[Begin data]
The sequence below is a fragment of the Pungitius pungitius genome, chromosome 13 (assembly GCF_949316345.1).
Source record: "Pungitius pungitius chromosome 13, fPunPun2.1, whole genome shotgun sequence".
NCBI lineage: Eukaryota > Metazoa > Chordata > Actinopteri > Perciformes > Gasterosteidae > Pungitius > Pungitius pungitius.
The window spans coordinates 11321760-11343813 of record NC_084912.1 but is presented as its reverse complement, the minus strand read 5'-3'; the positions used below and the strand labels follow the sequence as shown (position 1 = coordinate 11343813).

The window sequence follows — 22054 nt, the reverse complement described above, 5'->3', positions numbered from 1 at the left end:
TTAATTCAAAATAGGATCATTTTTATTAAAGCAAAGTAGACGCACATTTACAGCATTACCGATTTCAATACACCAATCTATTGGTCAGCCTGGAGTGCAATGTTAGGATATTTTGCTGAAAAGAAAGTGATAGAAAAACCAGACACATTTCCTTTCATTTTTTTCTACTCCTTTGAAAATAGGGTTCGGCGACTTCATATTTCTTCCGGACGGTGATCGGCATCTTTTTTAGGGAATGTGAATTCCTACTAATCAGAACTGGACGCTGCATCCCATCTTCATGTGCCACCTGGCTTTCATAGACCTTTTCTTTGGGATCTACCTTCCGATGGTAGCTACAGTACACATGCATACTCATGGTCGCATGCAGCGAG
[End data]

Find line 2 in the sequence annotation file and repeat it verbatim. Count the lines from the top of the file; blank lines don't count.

Source record: "Pungitius pungitius chromosome 13, fPunPun2.1, whole genome shotgun sequence".